Earlier this summer, Vice President Kamala Harris declared that “Bidenomics is working” and went on to tout a number of claims that would give one the impression that the American economy is doing great and smooth sailing lies ahead. However, such an impression would be quite incorrect.
Harris claimed that in July “we” added 187,000 jobs to the economy, citing this as some kind of huge accomplishment. In reality, 187,000 is 13,000 less jobs than predicted, and CNN cited those same figures as evidence that the economy is “cooling down” and job growth is decreasing. Add to that the fact that every month this year the reported new job numbers have later been revised down by tens of thousands, and it hardly seems to be a cause for great excitement.
Harris also said that wages are up. In reality median real wages are down 2.7%, the worst decrease in 40 years. Harris claims that unemployment is at a record low, but fails to point out that this is due to over 7 million prime working age men having just dropped out of the labor force and thus no longer counting as unemployed persons.
It is no wonder that Gallup reports that in July 67% of the country thinks that economic conditions are getting worse, no matter how the Biden administration might try to spin things.
All of this makes the claim that Bidenomics especially cares about small businesses to be all the more laughable in the face of the administration’s support for the Protecting the Right to Organize Act that big labor and the politicians who thrive on campaign contributions from mandatory worker dues have been salivating about for years.
The PRO Act is little more than a big labor wish list that attempts to staunch the bleeding of union membership over the past few decades as Right to Work legislation has expanded to more and more states and workers increasingly choose to disaffiliate with unions that they see little benefit from.
This bill would eliminate Right to Work laws in the dozens of states that have adopted them, and instead implement heavily skewed methods of union formation, such as card check, and would allow virtually any vote that the union disliked to be redone until their desired outcome is achieved.
Corralling more workers into big labor unions is great for the power of the union bosses and the Democrat politicians that they fund using member dues, but independent self-employed people provide an obvious hurdle to this goal. You can’t unionize a workplace of one.
Thus, the PRO-Act seeks to destroy independent contracting as we know it by implementing California-style rules that will force companies to either hire contractors as regular employees with health care benefits and what not or stop utilizing their services altogether. Implementing this ABC rule in California led to a massive loss of work and forced some independent contractors to even flee the state altogether in order to preserve their livelihood.
But if passed at the federal level, there will be nowhere left to escape to.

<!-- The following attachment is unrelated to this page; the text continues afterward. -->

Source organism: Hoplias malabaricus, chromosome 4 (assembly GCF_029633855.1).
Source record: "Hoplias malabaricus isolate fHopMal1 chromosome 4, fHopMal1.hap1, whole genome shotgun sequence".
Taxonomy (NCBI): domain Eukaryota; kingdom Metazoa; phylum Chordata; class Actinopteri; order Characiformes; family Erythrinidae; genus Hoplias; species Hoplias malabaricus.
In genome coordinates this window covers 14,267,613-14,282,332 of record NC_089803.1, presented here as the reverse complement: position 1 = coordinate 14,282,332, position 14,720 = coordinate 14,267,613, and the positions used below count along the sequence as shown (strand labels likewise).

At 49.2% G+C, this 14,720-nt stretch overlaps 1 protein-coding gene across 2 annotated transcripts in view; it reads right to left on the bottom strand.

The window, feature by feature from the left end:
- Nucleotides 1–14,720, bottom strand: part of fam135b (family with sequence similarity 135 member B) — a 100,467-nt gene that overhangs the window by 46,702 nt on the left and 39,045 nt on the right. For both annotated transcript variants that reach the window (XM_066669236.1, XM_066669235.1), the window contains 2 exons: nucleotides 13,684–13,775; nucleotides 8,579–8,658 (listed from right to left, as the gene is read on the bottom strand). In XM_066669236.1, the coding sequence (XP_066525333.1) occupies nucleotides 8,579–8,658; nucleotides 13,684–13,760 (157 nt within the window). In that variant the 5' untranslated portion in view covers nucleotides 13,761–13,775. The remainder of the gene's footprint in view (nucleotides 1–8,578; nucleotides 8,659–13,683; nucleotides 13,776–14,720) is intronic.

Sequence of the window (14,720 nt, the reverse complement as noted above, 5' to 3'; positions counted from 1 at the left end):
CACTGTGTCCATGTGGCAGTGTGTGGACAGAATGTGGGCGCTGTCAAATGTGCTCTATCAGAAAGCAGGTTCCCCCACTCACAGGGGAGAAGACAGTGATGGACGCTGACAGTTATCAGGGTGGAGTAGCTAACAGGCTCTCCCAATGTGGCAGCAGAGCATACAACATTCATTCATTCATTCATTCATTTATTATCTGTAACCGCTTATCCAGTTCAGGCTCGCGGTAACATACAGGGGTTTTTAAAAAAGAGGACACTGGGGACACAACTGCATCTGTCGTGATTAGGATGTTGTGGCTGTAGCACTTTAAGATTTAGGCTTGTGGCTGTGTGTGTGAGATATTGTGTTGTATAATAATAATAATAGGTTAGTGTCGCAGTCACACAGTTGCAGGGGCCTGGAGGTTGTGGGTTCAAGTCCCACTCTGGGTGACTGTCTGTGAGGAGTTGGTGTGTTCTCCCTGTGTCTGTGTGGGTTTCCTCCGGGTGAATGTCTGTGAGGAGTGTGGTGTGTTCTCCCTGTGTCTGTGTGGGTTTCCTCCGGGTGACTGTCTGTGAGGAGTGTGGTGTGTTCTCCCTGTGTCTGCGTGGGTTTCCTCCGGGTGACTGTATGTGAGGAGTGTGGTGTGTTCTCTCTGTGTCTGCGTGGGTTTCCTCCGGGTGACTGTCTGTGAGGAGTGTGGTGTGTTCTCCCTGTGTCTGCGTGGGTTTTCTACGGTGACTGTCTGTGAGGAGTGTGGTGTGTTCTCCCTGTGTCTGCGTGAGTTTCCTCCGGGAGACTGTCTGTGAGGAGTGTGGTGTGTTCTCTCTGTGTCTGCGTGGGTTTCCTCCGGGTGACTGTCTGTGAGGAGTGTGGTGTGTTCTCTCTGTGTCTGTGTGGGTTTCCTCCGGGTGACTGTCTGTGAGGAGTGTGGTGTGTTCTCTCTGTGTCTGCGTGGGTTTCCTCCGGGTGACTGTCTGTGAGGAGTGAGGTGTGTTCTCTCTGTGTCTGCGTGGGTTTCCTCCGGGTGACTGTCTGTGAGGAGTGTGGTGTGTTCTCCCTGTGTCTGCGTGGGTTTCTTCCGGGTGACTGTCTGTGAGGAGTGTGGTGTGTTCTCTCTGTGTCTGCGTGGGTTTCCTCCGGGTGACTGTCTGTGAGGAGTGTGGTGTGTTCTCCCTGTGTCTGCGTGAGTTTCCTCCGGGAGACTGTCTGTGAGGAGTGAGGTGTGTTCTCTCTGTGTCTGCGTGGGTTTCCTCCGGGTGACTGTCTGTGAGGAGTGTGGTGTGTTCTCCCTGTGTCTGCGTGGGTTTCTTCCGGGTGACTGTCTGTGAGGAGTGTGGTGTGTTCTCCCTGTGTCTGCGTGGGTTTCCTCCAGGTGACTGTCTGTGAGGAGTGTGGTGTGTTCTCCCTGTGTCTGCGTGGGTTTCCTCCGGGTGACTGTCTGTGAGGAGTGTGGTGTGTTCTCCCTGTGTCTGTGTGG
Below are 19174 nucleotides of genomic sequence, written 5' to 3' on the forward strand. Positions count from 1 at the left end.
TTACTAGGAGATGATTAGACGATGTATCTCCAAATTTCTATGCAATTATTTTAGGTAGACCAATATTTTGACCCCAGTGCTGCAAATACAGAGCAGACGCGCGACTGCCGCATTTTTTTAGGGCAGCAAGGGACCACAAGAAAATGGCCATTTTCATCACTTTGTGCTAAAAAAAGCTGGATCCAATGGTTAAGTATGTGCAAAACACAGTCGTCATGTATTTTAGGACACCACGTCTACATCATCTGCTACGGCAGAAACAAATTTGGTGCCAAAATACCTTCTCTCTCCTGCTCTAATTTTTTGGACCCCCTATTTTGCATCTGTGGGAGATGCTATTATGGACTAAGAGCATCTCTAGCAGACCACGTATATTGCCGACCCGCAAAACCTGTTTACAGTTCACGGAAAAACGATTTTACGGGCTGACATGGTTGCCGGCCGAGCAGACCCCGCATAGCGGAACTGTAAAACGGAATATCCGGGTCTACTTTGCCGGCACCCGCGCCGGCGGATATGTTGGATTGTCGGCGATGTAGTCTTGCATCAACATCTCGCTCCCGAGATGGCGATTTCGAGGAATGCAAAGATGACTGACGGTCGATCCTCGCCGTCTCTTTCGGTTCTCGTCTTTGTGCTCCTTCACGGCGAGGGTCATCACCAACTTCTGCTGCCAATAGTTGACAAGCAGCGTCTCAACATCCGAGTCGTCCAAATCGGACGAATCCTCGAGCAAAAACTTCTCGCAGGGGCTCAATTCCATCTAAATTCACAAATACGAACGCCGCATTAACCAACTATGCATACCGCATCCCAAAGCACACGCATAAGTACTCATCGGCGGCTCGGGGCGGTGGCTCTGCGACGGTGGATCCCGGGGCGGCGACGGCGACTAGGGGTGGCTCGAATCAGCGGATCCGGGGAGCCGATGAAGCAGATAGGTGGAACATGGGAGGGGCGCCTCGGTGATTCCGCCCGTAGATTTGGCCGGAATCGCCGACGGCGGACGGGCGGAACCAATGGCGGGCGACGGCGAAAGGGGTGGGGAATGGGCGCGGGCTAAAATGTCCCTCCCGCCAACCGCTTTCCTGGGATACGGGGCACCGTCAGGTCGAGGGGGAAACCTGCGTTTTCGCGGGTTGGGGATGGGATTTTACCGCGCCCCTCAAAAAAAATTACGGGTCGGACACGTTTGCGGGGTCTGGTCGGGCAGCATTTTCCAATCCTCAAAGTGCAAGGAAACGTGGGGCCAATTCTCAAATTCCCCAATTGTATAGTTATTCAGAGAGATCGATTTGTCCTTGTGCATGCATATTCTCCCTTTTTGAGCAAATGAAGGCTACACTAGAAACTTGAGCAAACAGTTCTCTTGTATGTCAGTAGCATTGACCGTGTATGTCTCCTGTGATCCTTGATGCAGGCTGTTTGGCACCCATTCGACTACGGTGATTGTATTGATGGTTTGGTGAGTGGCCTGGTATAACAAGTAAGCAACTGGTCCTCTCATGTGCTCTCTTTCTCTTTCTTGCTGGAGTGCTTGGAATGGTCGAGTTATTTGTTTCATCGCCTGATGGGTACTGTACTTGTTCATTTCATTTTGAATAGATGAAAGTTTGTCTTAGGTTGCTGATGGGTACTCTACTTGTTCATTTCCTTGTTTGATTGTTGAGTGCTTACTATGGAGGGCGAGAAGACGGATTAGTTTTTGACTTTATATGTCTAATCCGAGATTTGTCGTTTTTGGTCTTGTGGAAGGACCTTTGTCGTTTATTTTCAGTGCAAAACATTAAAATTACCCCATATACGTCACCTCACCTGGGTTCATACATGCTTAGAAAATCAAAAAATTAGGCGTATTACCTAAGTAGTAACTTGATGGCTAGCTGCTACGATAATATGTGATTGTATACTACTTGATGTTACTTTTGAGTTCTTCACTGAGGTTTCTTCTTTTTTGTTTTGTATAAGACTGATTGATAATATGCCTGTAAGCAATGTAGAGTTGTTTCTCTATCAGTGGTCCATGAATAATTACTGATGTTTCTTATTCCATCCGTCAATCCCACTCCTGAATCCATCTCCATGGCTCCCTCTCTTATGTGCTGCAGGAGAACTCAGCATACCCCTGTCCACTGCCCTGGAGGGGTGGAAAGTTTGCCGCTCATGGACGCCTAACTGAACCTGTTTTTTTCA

If passed into law, the Pro Act would dramatically reshape and overturn the lives of the over 70 million Americans who work in some capacity as an independent contractor. These “solopreneurs” are the smallest of the small businesses that President Joe Biden claims to care about, yet his administration is pursuing legislation that would drive many of them to extinction.
Jobs in the “gig” economy would obviously be affected by such a radical change, but many more “traditional” jobs would be as well. 87% of real estate agents are independent contractors, as are 64% of financial advisors alongside numerous trades workers and truck drivers.
And despite claims that such contractors are being oppressed, it turns out that only 9% of them would prefer to have a traditional job, in contrast to 79% who prefer to be independent “solopreneurs”.
Senator Jon Tester has come out in support of the PRO-Act, despite its obvious disastrous track record in California, implying he cares more about union cash than he does the wellbeing of his constituents.
If Senator Tester really cared about protecting small businesses, he would embrace alternative legislation, such as the Employee Rights Act, which would protect independent contractors from losing their livelihood, defend the secret ballot in workplace elections, and require unions to have their members to opt-in before their dues can be used to fund political campaigns.
Bidenomics has wreaked havoc upon millions of American workers and their families, and unfortunately things seem like they will only be getting worse. This is why Americans for Prosperity-Montana has launched the Prosperity is Possible Tour to make it clear that economic decline and immiseration is a choice that we do not have to make.
From the blue-collar workers in the Montana oil fields, to the graphic designer at her dining room table, Americans for Prosperity is dedicated to defending the rights of all workers everywhere to support their families and pursue the American dream in their own way. We urge you to join us in building a better economic future for ourselves and our children.
Jesse Ramos is a former Missoula City Councilman and the State Director for Americans for Prosperity-Montana
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